Sutter's El Sobrante (Spanish for leftover) land grant was challenged by the Squatter's Association, and in 1858 the U.S.marker Supreme Courtmarker denied its validity. Sutter sought reimbursement of his losses associated with the Gold Rush. He received a pension of US$250 a month not as a reimbursement of taxes paid on the Sobrante grant at the time Sutter considered it his own. He and wife Nanette moved to Lititz, Pennsylvaniamarker. The proximity to Washington, D.C. along with the reputed healing qualities of Lititz Springs appealed to the aging Sutter. He also wanted three of his grandchildren (he had grandchildren in Acapulcomarker, Mexico, as well) to have the benefits of the fine private and Moravian Schools. Sutter built his home across from the Lititz Springs Hotel, the present-day General Sutter Inn.For more than fifteen years, John Sutter petitioned Congress for restitution but little was done. On June 16 1880, Congress adjourned, once again, without action on a bill which would have given Sutter US$50,000. Two days later, on June 18, 1880, John Augustus Sutter died in a Washington D.C. hotel. He was returned to Lititz and is buried in God's Acre, the Moravian Graveyard. Mrs. Sutter died the following January and is buried with him.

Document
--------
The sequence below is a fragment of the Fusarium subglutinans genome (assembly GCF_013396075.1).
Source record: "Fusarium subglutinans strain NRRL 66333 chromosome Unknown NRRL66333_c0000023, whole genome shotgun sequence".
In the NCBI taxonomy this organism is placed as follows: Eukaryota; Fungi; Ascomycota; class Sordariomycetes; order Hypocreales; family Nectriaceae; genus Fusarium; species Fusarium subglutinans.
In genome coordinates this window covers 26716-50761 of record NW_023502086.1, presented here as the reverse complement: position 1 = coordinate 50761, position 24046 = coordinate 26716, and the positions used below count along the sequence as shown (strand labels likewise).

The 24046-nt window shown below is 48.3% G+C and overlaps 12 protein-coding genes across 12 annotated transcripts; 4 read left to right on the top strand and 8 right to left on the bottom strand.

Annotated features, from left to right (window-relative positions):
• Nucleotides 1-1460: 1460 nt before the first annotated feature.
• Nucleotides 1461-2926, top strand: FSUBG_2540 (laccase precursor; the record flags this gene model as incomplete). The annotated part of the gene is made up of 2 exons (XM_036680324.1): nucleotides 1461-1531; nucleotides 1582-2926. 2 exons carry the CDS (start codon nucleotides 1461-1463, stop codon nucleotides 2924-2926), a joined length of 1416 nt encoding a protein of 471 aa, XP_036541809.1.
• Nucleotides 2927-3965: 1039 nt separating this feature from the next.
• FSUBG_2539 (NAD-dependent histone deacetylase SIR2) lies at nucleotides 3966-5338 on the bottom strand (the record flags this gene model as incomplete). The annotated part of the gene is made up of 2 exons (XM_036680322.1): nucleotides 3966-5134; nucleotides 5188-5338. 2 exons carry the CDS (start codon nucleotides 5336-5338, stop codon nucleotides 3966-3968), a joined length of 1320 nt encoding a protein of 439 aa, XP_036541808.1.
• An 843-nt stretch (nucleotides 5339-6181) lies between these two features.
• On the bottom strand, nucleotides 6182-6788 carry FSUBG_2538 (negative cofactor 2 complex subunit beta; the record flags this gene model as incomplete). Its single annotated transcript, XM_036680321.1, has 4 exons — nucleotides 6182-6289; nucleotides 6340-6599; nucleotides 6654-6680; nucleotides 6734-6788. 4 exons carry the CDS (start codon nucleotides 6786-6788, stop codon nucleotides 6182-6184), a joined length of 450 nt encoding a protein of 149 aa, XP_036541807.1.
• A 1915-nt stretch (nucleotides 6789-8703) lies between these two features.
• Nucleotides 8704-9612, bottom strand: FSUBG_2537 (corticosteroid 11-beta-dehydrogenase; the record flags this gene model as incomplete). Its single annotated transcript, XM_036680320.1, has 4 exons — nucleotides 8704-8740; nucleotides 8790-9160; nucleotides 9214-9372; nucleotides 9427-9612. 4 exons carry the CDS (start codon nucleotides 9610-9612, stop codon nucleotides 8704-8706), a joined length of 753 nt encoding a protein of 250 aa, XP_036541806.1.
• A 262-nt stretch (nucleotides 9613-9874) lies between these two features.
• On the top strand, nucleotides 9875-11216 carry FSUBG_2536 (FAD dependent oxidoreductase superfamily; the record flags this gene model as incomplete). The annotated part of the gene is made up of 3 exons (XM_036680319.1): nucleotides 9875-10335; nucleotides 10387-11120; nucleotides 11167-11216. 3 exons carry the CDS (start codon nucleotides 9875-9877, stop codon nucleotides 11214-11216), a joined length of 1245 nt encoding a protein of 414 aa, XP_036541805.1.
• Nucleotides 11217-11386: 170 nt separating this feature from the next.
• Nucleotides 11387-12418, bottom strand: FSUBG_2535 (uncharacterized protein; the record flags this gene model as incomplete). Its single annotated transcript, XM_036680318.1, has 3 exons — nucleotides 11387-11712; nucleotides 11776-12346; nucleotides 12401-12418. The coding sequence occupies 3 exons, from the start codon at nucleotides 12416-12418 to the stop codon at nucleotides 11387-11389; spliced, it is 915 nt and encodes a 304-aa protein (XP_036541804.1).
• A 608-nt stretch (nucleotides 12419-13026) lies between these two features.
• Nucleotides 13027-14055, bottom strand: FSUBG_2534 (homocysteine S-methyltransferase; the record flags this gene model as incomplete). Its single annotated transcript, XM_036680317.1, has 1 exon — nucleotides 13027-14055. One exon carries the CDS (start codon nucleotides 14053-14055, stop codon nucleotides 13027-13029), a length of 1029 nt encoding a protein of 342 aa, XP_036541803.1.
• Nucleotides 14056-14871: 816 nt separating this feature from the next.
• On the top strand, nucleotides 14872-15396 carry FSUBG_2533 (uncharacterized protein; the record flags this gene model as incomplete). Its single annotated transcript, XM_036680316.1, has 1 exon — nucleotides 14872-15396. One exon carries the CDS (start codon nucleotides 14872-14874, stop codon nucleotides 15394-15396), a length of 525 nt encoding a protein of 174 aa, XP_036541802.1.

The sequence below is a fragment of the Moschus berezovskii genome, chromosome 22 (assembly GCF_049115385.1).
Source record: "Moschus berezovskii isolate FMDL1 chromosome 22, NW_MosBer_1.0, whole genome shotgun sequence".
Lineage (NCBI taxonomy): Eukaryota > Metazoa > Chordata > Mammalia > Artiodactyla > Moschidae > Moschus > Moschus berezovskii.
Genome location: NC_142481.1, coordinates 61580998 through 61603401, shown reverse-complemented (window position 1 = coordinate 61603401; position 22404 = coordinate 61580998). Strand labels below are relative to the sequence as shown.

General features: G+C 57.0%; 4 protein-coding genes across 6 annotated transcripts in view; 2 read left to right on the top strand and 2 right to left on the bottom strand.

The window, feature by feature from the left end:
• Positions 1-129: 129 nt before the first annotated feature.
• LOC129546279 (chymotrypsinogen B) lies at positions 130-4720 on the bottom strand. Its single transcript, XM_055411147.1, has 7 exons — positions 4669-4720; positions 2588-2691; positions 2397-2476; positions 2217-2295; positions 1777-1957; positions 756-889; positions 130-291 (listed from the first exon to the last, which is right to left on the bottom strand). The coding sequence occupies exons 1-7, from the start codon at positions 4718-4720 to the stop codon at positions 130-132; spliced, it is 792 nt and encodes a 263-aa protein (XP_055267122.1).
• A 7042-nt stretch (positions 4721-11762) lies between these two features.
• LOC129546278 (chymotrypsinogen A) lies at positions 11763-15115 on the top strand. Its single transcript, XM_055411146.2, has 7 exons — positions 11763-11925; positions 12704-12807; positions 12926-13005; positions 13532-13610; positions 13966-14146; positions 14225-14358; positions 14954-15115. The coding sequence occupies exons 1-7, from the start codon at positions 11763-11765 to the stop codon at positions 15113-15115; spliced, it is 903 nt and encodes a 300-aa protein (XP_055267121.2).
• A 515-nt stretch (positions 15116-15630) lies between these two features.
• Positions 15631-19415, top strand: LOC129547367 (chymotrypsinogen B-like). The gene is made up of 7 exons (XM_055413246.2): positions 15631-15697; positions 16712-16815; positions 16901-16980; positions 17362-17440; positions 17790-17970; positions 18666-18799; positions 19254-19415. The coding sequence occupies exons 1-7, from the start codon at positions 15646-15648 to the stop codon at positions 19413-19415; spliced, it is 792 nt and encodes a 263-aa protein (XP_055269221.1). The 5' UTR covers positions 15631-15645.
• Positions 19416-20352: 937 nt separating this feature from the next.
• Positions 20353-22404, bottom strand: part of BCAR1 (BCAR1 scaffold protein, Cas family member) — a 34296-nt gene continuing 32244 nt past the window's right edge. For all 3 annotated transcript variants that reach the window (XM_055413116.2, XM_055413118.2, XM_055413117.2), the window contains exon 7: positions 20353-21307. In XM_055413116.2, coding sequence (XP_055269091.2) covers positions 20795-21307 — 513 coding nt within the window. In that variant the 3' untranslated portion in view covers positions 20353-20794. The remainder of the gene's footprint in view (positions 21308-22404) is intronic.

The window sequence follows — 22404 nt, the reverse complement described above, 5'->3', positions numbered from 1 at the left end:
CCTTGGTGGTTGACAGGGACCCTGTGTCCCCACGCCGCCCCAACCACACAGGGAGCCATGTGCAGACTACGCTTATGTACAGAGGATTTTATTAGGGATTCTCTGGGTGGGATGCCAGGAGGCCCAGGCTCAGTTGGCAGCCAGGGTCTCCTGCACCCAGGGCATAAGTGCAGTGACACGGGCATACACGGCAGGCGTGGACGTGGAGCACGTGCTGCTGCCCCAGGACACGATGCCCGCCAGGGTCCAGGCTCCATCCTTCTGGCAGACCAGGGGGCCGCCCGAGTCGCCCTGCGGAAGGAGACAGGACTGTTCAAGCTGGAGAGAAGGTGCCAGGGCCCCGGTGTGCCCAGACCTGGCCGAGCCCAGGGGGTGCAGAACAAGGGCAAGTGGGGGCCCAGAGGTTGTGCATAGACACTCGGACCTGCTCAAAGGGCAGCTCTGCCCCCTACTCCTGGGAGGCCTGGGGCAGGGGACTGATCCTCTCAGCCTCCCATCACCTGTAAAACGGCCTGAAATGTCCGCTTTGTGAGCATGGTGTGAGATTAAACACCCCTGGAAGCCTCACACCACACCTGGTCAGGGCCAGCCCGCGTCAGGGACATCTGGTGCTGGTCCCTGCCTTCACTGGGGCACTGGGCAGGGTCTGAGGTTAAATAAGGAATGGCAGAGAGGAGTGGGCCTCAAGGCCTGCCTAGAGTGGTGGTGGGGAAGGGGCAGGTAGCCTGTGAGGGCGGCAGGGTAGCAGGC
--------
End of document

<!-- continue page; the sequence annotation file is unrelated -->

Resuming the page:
In addition to the links found below, Sutter Street in downtown San Francisco, Californiamarker is named for John A. Sutter. Sutter's Landing, Sutterville Road, Sutter Middle School, and Sutterville Elementary School in Sacramentomarker are all named after him. The Sutterville Bend of the Sacramento River is named for Sutter, as is Sutter Medical Foundation, a non-profit medical system in northern California. The City of Sutter Creek, Californiamarker is also named after him. In Acapulcomarker, Mexico, the property that used to belong to John Sutter Jr. became the Hotel Sutter, which is still in service.

In literature

Scholarly studies

  • Albert L. Hurtado, John Sutter: A Life on the North American Frontier (2006) University of Oklahoma Press, 416 pp. ISBN 0-8061-3772-X.




See also


External links